Office candy jar linked to weight gain

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by CBS News

wwltv.com

Posted on April 18, 2011 at 12:28 PM

Updated Monday, Apr 18 at 2:13 PM

(CBS News) -- The company candy dish may look friendly and harmless, but it’s not as sweet as it appears. According to a recent study from Cornell University, the average Americanworker is packing on nearly seven pounds a year—and theeasily-accessible, bite-sized treats found in offices are significant contributors.

"Early Show" contributor Taryn Winter Brill found out why the office candy jar can really turn sour for some employees’ diets.

Those candy jars—offering snacks to get you through a tough day’s work - seem like they’re everywhere.

"It’s ridiculous what it does," says Brian Wansink, a Cornell professor.

Wansink wrote the book, "Mindless Eating," and says candy sitting on the desks of our co-workers is expanding our waistlines.

"We have found that, if you have a clear jar, it can add up to seven pounds a year," he adds.

Wansink argues that candy left out in the open can wreak havoc on a diet even when you’re not hungry.

To test Wansink’s finding, "The Early Show" prepared a bowl of candy and set it out in our newsroom.

Within one minute - we had our first taker.

Minutes later - we had a few more.

Of course, there were several people who passed.

Which isn’t so easy, according to Wansink, who points out, "It’s virtuous the first five times, but by that ninth time it’s likely just a matter of time before you say, ‘I deserve that.’"’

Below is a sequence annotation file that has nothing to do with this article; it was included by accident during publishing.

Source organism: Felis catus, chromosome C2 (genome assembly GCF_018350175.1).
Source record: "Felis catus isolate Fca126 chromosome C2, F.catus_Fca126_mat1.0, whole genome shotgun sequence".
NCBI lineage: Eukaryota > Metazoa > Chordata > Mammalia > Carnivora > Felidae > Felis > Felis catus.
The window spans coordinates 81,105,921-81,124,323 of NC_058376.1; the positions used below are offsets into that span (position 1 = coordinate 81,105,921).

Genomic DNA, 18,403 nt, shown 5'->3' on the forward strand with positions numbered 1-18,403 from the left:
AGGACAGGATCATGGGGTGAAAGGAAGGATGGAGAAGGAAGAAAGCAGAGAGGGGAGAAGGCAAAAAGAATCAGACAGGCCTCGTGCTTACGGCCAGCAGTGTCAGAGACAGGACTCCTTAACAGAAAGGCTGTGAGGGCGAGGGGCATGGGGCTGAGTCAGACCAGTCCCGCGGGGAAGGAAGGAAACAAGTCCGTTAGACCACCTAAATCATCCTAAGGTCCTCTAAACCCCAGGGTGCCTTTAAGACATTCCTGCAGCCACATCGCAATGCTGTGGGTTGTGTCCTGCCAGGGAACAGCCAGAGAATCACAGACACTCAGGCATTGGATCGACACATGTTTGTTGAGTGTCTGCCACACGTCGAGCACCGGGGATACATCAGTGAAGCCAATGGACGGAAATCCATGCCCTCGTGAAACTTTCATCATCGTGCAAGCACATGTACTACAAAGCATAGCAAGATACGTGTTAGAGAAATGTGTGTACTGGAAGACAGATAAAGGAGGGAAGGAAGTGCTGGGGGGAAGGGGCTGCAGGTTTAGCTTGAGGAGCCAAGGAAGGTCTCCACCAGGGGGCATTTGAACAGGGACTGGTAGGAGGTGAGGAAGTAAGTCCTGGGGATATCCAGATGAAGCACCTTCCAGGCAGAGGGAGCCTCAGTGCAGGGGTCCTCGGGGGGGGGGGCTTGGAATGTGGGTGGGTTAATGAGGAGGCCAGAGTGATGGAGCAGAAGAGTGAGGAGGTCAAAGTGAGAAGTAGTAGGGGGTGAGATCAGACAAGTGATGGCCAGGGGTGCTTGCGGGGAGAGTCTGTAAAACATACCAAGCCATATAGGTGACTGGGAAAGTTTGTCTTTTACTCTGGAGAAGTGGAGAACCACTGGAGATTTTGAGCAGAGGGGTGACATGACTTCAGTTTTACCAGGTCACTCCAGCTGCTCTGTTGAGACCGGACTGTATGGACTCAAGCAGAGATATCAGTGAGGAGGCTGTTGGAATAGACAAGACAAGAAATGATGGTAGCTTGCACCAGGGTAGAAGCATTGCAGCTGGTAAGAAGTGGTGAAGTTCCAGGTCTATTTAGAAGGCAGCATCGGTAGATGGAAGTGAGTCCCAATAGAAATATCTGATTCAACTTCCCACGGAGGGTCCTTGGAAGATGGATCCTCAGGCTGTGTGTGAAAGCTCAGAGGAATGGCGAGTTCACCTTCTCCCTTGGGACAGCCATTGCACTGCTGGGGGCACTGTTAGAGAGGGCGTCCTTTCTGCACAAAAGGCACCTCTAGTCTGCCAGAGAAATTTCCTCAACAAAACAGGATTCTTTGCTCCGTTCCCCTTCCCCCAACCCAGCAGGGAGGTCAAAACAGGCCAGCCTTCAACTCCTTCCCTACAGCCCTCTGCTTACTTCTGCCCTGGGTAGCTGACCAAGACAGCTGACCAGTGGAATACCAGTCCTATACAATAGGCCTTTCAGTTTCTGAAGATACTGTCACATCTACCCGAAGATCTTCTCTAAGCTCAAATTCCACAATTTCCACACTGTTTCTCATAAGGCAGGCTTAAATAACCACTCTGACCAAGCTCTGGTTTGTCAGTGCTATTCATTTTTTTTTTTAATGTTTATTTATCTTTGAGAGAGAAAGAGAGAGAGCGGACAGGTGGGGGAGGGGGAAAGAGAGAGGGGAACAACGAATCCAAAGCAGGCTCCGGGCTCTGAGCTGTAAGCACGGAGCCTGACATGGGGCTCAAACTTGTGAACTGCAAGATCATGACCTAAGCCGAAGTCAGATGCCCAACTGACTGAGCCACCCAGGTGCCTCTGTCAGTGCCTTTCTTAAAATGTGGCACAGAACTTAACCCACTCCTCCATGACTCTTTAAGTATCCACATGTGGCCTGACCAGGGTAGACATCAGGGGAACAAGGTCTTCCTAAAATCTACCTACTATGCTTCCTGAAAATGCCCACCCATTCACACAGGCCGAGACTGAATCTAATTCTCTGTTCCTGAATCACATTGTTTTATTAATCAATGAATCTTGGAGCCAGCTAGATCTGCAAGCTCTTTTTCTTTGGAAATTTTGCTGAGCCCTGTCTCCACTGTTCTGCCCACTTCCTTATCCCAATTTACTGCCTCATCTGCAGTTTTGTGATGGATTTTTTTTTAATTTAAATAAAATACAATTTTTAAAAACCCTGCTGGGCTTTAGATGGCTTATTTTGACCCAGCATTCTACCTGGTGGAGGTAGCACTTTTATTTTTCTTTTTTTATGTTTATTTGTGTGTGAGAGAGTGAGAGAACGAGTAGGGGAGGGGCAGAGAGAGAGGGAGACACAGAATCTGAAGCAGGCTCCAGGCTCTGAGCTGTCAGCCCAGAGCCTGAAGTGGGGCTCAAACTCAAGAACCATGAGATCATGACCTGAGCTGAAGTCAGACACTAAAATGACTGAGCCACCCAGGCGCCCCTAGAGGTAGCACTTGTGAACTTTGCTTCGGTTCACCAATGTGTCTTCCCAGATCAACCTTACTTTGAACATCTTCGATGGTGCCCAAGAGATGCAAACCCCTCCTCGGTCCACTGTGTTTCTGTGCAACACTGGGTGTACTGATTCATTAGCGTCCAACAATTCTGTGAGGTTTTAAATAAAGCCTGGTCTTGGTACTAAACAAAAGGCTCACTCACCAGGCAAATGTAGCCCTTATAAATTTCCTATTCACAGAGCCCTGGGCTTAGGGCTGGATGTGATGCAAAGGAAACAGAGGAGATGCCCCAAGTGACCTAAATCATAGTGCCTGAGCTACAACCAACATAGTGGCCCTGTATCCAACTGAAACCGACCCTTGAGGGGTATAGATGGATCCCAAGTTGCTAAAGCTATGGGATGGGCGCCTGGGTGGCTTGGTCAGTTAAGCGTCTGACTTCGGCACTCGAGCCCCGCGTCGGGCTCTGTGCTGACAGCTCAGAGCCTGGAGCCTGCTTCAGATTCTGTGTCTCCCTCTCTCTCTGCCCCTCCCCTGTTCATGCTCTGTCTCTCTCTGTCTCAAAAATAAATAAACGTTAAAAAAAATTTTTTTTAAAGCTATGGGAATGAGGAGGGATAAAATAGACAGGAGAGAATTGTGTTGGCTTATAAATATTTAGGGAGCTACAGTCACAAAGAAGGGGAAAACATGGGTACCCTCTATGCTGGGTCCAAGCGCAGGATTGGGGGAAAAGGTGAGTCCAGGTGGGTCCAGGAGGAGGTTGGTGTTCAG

Some may have felt they deserved a lot - like "Early Show" Producer Andrew Schutzman.

"You actually went to that candy dish six times," Brill points out.

"Six times?" Schutzman asks.

"Yeah, did you know it was that many?" Brill asks.

"No. I thought it was only once or twice," he says.

Schutzman grabbed an additional 600 calories during our experiment. If this were a daily routine, he’d pack on 40 pounds within a year.

"If its there I’m going to take it," he admits.

Taking the candy simply because it was there appeared to be a trend.

"It’s so addicting when it is right there in front of you like it was for us," "Early Show" Broadcast Associate Sarah Garrette admits.

"They will look at that candy dish and, within seconds, will grab that candy without even thinking about it, but move that dish just six feet away and those cravings will be reduced by half," Wasink adds.

That’s welcome news to "Early Show" staffers—since our candy drawer is tucked away in a file cabinet at the far end of the office.

 

 

 

 

 

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